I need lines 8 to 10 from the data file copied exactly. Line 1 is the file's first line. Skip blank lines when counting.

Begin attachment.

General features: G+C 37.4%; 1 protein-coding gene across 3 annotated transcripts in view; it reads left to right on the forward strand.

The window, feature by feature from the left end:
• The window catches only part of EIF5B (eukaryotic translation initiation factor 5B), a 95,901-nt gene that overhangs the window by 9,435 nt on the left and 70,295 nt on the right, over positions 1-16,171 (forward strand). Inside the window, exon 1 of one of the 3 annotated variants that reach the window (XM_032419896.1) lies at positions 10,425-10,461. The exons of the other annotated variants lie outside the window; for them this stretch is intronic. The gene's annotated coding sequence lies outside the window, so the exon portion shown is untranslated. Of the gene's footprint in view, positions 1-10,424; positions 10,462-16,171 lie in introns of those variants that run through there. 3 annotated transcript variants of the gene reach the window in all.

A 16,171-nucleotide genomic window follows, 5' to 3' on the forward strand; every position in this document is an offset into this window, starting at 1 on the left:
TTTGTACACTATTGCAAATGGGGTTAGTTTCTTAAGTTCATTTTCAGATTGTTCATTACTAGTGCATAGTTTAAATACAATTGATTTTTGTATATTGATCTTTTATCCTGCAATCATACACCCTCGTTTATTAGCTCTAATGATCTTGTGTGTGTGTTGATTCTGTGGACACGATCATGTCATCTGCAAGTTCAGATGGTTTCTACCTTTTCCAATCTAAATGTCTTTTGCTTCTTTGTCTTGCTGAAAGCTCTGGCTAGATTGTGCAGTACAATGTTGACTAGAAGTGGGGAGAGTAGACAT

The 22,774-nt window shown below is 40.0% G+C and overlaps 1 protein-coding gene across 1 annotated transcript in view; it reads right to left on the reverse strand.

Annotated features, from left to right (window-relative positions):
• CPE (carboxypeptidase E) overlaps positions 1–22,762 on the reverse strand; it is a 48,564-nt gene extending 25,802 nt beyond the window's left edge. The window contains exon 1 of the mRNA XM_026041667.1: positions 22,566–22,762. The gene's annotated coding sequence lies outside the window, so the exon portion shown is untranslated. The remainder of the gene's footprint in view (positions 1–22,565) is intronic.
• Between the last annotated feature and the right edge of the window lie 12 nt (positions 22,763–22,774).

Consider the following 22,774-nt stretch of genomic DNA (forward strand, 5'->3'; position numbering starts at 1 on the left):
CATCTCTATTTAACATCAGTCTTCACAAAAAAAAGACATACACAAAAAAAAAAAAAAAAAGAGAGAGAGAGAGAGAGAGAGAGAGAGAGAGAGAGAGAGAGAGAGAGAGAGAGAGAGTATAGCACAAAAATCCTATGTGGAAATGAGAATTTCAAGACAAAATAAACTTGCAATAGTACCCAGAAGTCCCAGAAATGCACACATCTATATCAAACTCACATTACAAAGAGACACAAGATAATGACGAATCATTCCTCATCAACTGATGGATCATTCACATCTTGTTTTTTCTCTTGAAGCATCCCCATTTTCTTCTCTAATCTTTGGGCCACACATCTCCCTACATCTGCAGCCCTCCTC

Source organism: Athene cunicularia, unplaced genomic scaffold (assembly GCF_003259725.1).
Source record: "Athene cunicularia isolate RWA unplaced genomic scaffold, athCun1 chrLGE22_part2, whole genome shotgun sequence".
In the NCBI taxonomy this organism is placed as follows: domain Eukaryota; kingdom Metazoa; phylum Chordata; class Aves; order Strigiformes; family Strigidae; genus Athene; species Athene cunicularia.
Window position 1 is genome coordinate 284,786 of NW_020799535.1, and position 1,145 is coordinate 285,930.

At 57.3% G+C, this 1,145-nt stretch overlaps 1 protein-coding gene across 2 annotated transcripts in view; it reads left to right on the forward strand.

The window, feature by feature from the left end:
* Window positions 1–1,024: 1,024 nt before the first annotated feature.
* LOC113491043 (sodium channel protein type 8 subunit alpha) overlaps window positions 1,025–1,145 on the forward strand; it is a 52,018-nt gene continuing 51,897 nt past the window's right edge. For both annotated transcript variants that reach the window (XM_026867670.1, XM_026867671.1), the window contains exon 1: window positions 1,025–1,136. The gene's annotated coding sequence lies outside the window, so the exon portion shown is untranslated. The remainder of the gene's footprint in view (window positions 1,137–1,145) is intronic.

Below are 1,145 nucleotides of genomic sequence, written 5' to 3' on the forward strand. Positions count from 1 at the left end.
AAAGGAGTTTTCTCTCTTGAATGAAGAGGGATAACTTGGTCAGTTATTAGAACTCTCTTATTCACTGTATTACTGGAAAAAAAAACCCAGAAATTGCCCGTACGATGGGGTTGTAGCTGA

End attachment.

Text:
• CPE (carboxypeptidase E) overlaps positions 1–22,762 on the reverse strand; it is a 48,564-nt gene extending 25,802 nt beyond the window's left edge. The window contains exon 1 of the mRNA XM_026041667.1: positions 22,566–22,762. The gene's annotated coding sequence lies outside the window, so the exon portion shown is untranslated. The remainder of the gene's footprint in view (positions 1–22,565) is intronic.
• Between the last annotated feature and the right edge of the window lie 12 nt (positions 22,763–22,774).

Consider the following 22,774-nt stretch of genomic DNA (forward strand, 5'->3'; position numbering starts at 1 on the left):